Well articulated. The focus should be on building the nation going forward. However, it is the opposition’s job to criticise and hold the government to account. That makes for a healthy democracy and inculcates in the population the tolerance of divergent views without resorting to violence. I am all for giving the new president a chance and believe in his programmes for now. It is up to the opposition to come up with constructive criticism, for their lifeblood. That should not deter ED but spur him on to push forward in reforming Zimbabwe. If he continues in that vein, many citizens will rationalise that, for the sake of progress, letting bygones be bygones is the only way forward and that with progress non-economically damaging reparations can be made for those severely wronged by the state in the past. It may not be a surprise at all if he wins a free and fair election, something which the former president, bankrupt of all ideas as he had become, would never have been able to do, having failed to do so since the 2000 constitutional referendum. All this time Mugabe served as an UNELECTED president. Lot’s of chicanery kept him in office. Murders, coups, ballot stuffing, violence, electronic results manipulation etc were all employed to save the old man blushes of the 2000 and 2008 defeats.

  • sarah Mahoka

    Hear hear hear. . You are spot on Chinyoka

  • Fokoro

  • Well-put bro Tinomudaishe Chinyoka

  • Chamunorwa Mataranyika

    Well said Mr Chinyoka. Let us give Mr Munangagwa the much needed support as he democratize the system for the good of all Zimbabweans. If we want to see a new Zimbabwe, the voter registration system must be democratized now to lure the masses to register so that they can exercise their democratic rights in 2018 elections.

  • @ Tinomudaishe please be reminded that the so called new govt is in a campaigning mode so expect a lot of goodies and promises,promises,promises

  • Gamatox

    Spot On!!

  • Nehanda fought and advocate for Zimbabwean independence.but you are busy destroying her wish.Why use that precious name for destruction

  • Hats off to you Tinomudaishe

  • You are incoherently loquacious or to balance it, your line of thinking has no virtue of acceptable logic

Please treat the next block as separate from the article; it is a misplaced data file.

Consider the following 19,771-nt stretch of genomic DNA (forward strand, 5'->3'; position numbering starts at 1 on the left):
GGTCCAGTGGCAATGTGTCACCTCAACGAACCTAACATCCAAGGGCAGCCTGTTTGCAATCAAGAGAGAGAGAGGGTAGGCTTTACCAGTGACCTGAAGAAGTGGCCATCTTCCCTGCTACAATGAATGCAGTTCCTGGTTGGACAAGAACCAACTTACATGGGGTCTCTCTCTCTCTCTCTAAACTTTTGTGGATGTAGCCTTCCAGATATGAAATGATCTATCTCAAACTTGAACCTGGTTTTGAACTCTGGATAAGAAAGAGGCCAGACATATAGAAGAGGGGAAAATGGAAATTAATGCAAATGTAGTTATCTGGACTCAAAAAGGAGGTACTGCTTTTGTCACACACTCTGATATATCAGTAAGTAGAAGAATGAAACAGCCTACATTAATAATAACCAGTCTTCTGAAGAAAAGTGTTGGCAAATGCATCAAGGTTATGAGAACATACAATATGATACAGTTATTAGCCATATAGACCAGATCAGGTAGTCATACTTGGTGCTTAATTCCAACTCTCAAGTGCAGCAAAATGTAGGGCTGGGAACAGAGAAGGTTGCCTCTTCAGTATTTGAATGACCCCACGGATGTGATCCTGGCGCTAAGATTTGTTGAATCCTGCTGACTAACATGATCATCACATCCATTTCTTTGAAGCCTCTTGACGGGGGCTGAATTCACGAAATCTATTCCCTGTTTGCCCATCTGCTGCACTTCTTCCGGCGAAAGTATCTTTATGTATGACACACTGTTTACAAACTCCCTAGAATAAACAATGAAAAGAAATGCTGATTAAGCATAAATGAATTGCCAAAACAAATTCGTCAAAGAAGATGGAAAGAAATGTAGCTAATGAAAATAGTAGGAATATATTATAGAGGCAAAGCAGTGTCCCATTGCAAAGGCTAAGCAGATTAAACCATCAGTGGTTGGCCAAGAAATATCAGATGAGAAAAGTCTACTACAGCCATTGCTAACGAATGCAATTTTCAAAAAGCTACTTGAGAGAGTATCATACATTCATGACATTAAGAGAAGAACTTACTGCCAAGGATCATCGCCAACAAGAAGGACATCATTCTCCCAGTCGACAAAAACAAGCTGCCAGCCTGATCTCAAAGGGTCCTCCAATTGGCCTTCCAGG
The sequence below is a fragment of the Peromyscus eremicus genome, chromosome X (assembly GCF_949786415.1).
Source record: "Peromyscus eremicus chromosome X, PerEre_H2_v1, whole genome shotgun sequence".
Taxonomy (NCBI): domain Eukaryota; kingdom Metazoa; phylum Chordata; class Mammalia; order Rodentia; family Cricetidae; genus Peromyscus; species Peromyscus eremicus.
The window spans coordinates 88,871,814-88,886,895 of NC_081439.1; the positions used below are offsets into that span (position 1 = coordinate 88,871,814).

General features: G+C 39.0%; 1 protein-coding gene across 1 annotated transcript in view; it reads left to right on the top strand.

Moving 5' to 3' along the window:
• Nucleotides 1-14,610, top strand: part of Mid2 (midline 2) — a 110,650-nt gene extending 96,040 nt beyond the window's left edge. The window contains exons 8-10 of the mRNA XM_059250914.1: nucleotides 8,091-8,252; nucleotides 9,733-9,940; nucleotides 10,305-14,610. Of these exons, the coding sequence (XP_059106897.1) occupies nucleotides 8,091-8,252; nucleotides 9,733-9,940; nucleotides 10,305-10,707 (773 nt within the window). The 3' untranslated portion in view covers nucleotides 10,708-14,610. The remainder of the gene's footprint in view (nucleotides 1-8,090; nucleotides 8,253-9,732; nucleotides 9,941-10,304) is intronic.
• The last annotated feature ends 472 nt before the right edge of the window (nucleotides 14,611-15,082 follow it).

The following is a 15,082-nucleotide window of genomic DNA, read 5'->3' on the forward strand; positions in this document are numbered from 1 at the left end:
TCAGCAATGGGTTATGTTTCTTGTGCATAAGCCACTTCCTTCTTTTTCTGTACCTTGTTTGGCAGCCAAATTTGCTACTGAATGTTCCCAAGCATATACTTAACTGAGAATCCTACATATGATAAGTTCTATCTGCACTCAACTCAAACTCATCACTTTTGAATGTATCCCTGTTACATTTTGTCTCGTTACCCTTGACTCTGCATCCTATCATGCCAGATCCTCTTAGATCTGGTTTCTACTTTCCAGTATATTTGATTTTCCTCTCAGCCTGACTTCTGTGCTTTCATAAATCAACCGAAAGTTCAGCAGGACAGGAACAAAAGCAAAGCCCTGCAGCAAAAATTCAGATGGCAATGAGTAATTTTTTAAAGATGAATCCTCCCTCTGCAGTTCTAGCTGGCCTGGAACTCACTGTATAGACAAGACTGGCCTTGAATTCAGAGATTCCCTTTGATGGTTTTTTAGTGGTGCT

• You are incoherently loquacious or to balance it, your line of thinking has no virtue of acceptable logic

  • sharpshooting! wabata vazhinji machristmas bells apa.

  • So true, and smart narration too.

  • Lunacy kind of criticism. Well this is expected from a gayfron.

  • Tina

    The best opinion ever which is triue and honest?

  • A proffessional lawer a mental ativist aaah

  • Lady Gaga

    Very powerful piece and well said!

  • Everfaithful

    Some of us can rate ED only and only if he allows electoral reforms that lead to a free and fair election,depoliticisation of the securocrats ,repealing POSA ,AIPPA,Criminal and codification act ,free and fair access of state media to all political players in the political jungle.As for me that’s where every things balances on.No amount of bootlicking can convince some of us!We have been in this for far too long and still carry that ‘ too good to be true’ nostalgia.Handei tiwone …….

  • Tracey

    Zvinozipa izvi. Nhawe Chinyoka imbonyora imwe ndizipigwe zvangu

  • Doddy

    True! I have said before, let’s give him a chance and see. Some issues people complain about are neither here nor there. For example in Botswana, former soldiers in cabinet have been the best in service delivery that the so called civilian ministers.

  • Chikiti

    Mugabe didn’t listen to anyone, it had to take the great rebellion and a motion of impeachment against him to finally get him to come to his senses

  • GN

    Objective peace of work Tino, I think sometimes we have tended to be so critical even where its not needed. Every progressive Zimbabwean should support and participate in the implementation of positive initiatives ED is putting across. Remember we are about ideas, what will work and not about people and for now I applaud the direction the administration is taking. Sad thing is that some among us will behave as is they live( are paid for ) on criticising and they go at lengths to look for small dots in a sea of positives.